Tag Archives: easy

Avocado Sandwiches: Possibilities & Permutations

Are you looking for an avocado sandwich recipe? I was not really until I came across a recipe in Australia’s glorious gastro-porn, delicious.

In fact, I have hesitated to post about sandwiches, as they seem, um, well, so easy and straightforward.  So why bother?  Then this month’s Saveur arrived: The Sandwich Issue.  I happened to note that this excellent, wide-ranging, and thorough overview of (mostly American) sandwiches did not have many of the avocado varieties I often eat.

Avocado is one of the best sandwich ingredients I have come to realize over the years.  In fact, I myself have developed a number of avocado sandwiches varieties – more or less variations and permutations of other classics.

For instance, instead of a classic bacon-lettuce-and-tomato, I use prosciutto, a bit of mayonnaise, avocado, and tomato – faster, easier, and less messy than cooking bacon. This is one of my favourite sandwiches.  I serve it on sourdough, wholegrain, or even challah, for real decadence.  In my feeble attempt to mitigate the sandwich’s fat content, I remove the white lardy edges of the prosciutto and offer it to Jinja and George (who, BTW, might continue their April Fools Day food blog, I Can Haz Food Blog, due to interest from readers of IslandEAT).  These two cats sure love their prosciutto!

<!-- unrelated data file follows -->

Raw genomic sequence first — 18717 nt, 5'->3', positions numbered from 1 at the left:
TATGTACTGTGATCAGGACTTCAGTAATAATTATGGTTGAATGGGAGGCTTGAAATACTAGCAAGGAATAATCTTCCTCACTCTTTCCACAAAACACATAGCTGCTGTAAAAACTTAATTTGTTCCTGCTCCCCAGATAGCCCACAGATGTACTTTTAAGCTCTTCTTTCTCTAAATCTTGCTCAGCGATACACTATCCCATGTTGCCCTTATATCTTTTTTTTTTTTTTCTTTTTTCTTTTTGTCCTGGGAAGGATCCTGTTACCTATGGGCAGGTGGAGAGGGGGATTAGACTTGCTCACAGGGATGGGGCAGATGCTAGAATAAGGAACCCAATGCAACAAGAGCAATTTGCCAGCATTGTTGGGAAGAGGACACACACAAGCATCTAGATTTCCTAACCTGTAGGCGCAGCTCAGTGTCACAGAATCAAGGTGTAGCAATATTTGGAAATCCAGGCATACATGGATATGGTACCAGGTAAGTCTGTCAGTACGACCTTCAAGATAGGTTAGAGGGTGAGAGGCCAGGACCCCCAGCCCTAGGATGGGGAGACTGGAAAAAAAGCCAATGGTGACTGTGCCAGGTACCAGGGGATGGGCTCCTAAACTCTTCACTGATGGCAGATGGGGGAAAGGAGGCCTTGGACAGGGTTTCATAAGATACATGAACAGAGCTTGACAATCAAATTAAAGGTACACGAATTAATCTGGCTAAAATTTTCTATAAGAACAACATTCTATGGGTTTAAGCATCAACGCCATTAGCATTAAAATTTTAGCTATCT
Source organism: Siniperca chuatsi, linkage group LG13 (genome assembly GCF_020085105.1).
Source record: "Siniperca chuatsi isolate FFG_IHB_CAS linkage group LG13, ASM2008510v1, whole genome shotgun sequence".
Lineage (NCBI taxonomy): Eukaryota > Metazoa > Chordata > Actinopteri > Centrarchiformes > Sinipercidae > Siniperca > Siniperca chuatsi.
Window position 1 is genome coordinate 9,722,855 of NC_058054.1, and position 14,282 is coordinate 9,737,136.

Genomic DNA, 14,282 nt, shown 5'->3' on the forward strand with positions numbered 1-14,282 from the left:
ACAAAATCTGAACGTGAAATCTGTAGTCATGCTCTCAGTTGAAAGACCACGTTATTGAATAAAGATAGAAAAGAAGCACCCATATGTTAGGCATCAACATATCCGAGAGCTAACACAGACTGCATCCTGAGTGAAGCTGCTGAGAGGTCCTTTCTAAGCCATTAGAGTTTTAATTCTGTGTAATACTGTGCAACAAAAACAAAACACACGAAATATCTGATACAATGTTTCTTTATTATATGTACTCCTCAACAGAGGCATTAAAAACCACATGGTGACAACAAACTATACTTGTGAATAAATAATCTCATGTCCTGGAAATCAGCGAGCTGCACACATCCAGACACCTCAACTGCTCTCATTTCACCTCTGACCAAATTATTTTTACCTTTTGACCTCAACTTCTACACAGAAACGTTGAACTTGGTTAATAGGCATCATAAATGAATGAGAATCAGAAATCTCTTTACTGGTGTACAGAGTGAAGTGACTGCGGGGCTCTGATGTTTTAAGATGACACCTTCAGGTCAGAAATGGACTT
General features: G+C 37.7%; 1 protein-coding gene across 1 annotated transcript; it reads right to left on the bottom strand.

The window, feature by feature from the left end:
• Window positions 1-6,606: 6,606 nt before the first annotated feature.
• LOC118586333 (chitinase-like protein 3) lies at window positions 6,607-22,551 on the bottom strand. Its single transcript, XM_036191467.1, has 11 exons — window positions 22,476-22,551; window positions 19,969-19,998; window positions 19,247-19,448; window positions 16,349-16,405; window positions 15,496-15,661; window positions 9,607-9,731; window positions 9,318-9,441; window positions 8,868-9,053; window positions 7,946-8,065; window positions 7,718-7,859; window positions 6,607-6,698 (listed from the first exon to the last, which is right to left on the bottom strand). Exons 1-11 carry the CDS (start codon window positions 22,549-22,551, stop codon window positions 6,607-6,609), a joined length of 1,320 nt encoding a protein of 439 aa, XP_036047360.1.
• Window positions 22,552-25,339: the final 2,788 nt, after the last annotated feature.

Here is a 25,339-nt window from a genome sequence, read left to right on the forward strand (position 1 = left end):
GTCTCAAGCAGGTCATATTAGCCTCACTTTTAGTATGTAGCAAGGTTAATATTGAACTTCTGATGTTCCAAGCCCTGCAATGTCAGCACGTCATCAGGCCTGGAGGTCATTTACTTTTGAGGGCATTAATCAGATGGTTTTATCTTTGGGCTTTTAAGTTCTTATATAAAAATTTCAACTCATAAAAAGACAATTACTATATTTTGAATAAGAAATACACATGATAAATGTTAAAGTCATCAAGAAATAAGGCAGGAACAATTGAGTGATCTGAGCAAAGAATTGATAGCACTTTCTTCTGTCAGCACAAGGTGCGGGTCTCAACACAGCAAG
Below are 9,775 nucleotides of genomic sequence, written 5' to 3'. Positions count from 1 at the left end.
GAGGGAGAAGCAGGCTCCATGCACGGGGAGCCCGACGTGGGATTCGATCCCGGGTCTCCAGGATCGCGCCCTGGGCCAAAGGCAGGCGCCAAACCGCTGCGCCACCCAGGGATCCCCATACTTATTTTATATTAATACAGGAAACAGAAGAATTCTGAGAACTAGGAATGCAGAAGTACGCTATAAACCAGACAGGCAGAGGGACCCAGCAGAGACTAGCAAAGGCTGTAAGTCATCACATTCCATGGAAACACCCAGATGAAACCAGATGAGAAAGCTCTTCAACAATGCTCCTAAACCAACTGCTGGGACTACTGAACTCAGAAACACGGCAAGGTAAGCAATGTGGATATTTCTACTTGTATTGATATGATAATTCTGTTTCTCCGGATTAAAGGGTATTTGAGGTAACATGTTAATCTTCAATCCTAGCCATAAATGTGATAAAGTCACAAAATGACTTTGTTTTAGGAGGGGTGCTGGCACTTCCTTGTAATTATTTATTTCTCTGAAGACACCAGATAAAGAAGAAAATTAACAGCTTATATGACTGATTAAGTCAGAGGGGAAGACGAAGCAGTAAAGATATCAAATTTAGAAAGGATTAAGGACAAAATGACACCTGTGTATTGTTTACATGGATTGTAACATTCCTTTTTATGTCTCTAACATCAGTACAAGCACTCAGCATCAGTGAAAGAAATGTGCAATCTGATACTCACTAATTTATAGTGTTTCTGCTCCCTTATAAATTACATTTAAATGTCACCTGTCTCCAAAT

One sandwich I have developed of late is kind of a French tartine, with slow-roasted garlic spread over Dijon mustard on a multigrain flatbread or crackers, topped with a sliced avocado fanned out in wedges.  Sea salt (fleur de sel works especially well) and scads of freshly cracked black pepper are all you need for a great snack, brunch option, or lunch.  The tangy mustard and and nutty sweetness of the roasted garlic are superb complements for the rich creaminess of the avocado and the crunchy counterpoint of the flatbread – and vegan, vegetarian, and very healthful, too!

For the recipe – and the review…

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Avgolemono Soup: Fast Flavourful Greek Egg-Lemon Soup

Do you need a quick yet unusual soup to help you get through the end of winter? Avgolemeno soup, in my abbreviated version, is bright, creamy, and healthful.  It is thick and rich, yet relatively low-fat and easy to make.  This is one of my favourite soups to make during the winter for its simplicity and ingredients, which I regularly stock.

Avgolemono soup is a traditional Greek soup, which requires eggs and lemons for its consistency and lively taste.  While it is generally chicken-based, recipes sometimes call for vegetarian stock or other meat broths.  NB:  I do not agree with the Wikipedia entry for avgolemono soup “invariably” curdling, when refrigerated and reheated; I have not had this happen to me.